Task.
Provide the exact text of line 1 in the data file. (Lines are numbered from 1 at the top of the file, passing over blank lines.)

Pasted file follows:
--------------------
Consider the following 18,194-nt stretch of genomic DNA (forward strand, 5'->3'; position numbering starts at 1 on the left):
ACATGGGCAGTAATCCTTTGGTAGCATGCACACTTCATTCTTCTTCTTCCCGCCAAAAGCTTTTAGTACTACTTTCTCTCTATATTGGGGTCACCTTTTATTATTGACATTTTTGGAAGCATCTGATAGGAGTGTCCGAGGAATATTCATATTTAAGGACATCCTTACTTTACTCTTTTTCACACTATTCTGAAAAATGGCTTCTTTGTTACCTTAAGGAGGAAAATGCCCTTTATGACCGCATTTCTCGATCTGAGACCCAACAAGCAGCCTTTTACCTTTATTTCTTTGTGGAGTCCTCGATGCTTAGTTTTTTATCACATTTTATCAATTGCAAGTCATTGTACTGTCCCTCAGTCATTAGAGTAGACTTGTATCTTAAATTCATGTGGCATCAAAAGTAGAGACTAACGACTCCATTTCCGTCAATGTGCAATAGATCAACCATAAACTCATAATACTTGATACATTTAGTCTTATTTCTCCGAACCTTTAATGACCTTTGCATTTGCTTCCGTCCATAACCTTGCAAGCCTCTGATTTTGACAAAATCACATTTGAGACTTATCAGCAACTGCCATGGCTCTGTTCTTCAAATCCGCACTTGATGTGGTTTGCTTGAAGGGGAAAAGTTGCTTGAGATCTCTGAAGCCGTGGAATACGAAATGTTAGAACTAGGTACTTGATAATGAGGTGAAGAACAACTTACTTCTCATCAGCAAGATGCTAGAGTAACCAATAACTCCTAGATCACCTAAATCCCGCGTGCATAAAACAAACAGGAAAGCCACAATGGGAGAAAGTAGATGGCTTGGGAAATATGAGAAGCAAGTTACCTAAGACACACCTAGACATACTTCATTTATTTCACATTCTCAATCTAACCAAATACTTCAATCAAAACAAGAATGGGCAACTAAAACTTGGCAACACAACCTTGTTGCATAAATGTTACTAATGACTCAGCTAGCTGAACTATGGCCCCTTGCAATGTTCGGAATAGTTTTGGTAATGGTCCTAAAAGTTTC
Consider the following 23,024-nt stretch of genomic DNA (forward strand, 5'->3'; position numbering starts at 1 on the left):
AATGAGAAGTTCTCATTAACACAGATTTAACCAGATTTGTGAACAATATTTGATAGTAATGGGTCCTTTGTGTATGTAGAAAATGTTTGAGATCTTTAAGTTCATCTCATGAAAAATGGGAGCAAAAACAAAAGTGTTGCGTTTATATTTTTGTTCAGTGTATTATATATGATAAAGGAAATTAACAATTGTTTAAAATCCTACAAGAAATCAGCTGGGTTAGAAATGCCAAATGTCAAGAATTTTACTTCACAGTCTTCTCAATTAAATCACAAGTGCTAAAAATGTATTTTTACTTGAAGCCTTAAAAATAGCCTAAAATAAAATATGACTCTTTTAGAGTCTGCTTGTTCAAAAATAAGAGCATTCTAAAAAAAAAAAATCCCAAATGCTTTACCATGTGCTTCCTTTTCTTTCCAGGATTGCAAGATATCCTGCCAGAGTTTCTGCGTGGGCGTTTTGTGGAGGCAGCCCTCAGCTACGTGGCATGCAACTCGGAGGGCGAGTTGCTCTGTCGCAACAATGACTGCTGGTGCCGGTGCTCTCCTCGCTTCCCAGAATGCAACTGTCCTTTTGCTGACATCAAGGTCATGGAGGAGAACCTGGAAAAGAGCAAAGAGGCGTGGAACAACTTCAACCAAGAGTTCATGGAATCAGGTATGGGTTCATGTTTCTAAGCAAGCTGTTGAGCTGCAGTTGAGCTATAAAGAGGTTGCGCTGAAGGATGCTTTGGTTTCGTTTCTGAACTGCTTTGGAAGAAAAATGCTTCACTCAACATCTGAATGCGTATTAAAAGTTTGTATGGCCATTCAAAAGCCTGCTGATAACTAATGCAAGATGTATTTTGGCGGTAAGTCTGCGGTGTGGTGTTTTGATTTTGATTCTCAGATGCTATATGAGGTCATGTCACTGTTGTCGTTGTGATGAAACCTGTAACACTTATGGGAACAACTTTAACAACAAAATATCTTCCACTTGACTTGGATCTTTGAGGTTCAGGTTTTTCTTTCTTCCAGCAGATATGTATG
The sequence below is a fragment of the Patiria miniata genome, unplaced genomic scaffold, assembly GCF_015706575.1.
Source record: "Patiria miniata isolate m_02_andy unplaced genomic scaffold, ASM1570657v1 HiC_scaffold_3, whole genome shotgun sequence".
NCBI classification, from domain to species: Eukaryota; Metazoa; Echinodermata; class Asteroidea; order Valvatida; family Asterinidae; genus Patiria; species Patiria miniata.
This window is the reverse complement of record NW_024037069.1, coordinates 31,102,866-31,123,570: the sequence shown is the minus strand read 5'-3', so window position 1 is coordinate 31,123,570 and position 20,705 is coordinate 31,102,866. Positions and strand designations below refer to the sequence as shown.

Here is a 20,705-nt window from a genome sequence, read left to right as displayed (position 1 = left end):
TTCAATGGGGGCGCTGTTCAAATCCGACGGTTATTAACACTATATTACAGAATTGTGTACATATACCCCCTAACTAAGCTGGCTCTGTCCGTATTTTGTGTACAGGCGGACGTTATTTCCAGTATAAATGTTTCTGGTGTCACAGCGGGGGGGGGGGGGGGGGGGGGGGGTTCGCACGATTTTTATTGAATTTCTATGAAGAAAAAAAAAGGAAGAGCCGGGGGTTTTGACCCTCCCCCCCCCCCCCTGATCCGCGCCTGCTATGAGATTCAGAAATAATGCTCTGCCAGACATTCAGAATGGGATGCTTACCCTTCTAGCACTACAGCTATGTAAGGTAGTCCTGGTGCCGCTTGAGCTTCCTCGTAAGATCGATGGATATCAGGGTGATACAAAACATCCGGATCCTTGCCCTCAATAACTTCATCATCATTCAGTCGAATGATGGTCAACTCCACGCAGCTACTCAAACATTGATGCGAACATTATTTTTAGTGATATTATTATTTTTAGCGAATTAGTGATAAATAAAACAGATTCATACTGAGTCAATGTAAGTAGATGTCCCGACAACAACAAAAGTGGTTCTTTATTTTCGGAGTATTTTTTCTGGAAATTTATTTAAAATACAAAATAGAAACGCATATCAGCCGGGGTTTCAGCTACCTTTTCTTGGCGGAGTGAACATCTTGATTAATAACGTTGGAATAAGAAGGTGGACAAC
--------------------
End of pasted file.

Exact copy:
Consider the following 18,194-nt stretch of genomic DNA (forward strand, 5'->3'; position numbering starts at 1 on the left):